This paper presents Rolling Stone Indonesia (RSI) and places it in an historical context to tease out some changes and continuities in Indonesian middle-class politics since the beginning of the New Order. Some political scientists have claimed that class interests were at the core of the transition from Guided Democracy to the New Order, and popular music scholars generally assert that class underlies pop genre distinctions. But few have paid attention to how class and genre were written into Indonesian pop in the New Order period; Indonesian pop has a fascinating political history that has so far been overlooked. Placing RSI in historical perspective can reveal much about the print mediaï¿½s classing of pop under New Order era political constraints, and about the ways these modes of classing may or may not have endured in the post-authoritarian, globalised and liberalised media environment.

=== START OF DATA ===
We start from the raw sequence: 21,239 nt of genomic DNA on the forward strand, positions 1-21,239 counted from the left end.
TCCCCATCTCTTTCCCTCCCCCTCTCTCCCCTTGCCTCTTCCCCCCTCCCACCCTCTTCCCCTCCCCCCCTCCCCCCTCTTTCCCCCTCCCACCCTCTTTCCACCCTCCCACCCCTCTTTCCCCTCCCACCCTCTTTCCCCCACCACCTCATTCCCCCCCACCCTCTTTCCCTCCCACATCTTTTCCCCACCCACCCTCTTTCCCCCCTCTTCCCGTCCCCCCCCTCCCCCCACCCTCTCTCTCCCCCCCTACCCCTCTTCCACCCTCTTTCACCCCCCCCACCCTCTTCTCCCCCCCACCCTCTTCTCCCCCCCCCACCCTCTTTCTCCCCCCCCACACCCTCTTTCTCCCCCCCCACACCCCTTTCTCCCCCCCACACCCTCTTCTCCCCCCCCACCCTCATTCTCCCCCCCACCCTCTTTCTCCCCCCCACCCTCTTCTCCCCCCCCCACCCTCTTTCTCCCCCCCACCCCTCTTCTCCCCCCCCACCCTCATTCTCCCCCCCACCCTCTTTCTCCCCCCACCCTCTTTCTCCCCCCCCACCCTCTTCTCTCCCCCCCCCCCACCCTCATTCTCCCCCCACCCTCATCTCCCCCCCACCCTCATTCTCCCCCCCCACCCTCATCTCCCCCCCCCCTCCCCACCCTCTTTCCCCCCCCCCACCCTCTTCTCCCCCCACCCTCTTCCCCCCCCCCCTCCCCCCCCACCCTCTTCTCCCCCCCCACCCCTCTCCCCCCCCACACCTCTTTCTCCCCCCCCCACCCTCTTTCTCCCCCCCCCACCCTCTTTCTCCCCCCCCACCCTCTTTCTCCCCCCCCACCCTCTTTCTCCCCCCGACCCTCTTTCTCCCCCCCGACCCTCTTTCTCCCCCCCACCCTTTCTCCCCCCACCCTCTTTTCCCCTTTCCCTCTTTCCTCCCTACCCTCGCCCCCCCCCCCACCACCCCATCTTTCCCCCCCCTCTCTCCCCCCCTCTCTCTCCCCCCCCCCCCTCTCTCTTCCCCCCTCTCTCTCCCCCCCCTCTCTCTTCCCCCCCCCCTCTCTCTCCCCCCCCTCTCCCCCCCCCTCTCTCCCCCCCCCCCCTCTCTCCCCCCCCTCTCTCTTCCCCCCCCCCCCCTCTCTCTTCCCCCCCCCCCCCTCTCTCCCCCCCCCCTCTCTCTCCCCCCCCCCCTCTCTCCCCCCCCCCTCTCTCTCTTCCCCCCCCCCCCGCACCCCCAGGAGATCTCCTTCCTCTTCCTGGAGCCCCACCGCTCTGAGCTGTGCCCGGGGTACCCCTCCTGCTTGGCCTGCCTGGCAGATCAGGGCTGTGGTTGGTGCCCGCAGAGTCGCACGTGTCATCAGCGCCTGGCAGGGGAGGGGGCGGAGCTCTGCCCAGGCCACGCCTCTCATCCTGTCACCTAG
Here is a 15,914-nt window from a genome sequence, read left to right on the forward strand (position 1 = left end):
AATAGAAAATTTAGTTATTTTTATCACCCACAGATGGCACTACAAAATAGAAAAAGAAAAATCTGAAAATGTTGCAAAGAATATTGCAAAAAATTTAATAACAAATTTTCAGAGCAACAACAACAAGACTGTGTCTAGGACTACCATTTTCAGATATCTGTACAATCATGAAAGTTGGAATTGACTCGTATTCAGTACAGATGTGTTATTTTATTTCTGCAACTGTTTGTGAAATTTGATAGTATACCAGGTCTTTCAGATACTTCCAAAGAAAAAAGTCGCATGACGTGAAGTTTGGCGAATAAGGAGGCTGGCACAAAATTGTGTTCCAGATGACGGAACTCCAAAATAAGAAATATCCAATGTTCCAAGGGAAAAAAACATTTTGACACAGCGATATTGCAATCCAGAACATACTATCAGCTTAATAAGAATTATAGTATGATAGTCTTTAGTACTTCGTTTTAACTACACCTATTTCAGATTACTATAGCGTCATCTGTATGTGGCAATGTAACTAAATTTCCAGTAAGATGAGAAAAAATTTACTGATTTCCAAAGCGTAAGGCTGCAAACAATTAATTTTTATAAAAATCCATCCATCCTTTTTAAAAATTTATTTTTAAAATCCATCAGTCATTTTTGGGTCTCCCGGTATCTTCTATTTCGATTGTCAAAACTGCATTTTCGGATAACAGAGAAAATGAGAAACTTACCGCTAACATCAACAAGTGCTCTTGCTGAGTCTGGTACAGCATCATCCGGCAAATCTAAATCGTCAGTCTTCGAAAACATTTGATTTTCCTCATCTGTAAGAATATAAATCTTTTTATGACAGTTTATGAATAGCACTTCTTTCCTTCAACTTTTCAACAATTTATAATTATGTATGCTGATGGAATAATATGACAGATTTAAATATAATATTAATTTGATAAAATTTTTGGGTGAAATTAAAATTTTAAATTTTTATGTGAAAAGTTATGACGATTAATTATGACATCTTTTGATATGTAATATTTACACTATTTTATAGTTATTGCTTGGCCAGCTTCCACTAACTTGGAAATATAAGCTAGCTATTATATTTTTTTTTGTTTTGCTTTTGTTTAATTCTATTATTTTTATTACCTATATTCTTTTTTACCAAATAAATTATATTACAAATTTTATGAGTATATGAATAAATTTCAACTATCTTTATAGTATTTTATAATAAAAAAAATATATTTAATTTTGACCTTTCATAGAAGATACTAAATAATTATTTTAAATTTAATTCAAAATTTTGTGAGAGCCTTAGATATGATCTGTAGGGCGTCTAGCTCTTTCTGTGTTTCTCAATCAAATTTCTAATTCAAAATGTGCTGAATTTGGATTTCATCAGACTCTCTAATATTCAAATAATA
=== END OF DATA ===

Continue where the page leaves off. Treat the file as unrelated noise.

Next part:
|Journal||Journal of Indonesian Social Sciences and Humanities|
|Publication status||Published - 2010|